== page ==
Things That Matter

Updated: Jan 30

ART YARD Advanced Studio Artists were thrilled to participate in this week’s session with Teaching Artist Quentin Williamston. Even as a young student many years ago Quentin was a thoughtful artist with a profound sense of compassion, a strong connection to our Brooklyn neighborhood and community of creative people. I see these essential Quentin traits as the core of his fantastic lesson entitled What can’t we live without in 2021?.


Quentin begins his synopsis of our session with a quote from Dr. Martin Luther King, Jr. "Our lives begin to end the day we become silent about things that matter.”. If you look carefully you will notice those words appear in the Barclays marquee in Quentin’s piece.


"ART YARD Advanced Studio Artists looked at the exceptional artwork of Titus Kaphar. In particular the work on view in his recent show From a Tropical Space at Gagosian Gallery in Chelsea which provoked a thoughtful dialogue about his use of technique to convey sociopolitical messages throughout his body of work. We engaged in a lively discussion about the ideas and emotive responses we as viewers have to Kaphar’s work in which subjects are missing which focuses on the fear and trauma of the modern black mother in America in 2020.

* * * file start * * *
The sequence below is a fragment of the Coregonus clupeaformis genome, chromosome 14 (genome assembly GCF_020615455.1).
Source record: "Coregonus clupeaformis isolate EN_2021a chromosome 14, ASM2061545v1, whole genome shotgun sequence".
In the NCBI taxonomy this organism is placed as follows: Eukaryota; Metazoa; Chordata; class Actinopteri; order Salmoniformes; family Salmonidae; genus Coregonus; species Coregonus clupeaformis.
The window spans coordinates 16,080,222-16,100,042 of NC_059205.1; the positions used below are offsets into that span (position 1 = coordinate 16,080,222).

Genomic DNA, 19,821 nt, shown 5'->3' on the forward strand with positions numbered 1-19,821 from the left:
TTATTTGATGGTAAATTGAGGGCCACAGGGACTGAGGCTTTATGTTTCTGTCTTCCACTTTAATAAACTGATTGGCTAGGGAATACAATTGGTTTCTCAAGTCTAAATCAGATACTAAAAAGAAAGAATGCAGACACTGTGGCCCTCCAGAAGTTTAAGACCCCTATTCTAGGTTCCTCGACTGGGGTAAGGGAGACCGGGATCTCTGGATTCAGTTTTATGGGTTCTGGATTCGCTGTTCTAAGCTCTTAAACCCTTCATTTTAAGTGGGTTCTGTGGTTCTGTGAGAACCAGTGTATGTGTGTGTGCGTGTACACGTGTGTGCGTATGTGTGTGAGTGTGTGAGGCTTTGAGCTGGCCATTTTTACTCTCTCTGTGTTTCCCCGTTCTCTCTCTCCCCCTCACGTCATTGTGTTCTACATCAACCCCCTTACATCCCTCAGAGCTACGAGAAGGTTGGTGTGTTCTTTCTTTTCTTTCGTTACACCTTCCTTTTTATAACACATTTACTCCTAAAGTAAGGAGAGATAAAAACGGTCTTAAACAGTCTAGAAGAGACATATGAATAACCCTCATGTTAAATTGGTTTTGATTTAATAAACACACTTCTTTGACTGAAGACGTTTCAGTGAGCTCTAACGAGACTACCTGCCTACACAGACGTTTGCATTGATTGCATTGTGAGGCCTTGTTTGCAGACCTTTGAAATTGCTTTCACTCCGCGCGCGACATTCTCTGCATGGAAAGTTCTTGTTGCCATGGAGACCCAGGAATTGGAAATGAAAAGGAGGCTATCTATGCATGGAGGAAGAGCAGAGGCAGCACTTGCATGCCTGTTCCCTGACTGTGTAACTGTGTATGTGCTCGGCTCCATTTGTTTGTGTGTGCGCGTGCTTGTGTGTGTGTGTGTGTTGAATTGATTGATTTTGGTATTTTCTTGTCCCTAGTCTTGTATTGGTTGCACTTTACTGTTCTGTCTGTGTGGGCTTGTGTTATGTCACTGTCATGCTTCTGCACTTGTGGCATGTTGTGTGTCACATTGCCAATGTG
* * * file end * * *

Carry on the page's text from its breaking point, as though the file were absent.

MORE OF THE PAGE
I asked the group to stop and think about the things and/or people that helped each of them to make it through this difficult time of the pandemic. Then we continued to look at Kaphar’s paintings. In Analogous Colors, 2020, oil on canvas, 66x60, the background with the glove revealed the time the painting was set in and the uncertainty that Kaphar aimed to display.


Titus Kaphar, Analogous Colors, 2020, oil on canvas, 66x60"

Then using the materials of our choice artists created work about the important things/people/beings that helped us personally through challenging times of the pandemic. We were given a choice to do two related pieces with different materials -- one with the subject depicted, the second with the subject omitted a la Titus Kaphar or to simply create one work with a missing subject.